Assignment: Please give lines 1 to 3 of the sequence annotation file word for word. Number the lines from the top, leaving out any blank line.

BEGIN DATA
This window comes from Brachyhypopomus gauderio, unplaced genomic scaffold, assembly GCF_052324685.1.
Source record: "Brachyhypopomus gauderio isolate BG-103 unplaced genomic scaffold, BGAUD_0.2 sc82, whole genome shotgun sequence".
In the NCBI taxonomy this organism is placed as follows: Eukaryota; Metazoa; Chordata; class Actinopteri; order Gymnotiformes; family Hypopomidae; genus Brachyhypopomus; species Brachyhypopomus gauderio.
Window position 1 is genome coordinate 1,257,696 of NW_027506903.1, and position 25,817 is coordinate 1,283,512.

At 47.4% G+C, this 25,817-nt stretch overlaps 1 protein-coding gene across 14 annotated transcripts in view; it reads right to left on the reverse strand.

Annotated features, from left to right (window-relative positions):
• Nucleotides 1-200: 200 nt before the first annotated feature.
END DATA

This window comes from Brachyhypopomus gauderio, unplaced genomic scaffold, assembly GCF_052324685.1.
Source record: "Brachyhypopomus gauderio isolate BG-103 unplaced genomic scaffold, BGAUD_0.2 sc82, whole genome shotgun sequence".
In the NCBI taxonomy this organism is placed as follows: Eukaryota; Metazoa; Chordata; class Actinopteri; order Gymnotiformes; family Hypopomidae; genus Brachyhypopomus; species Brachyhypopomus gauderio.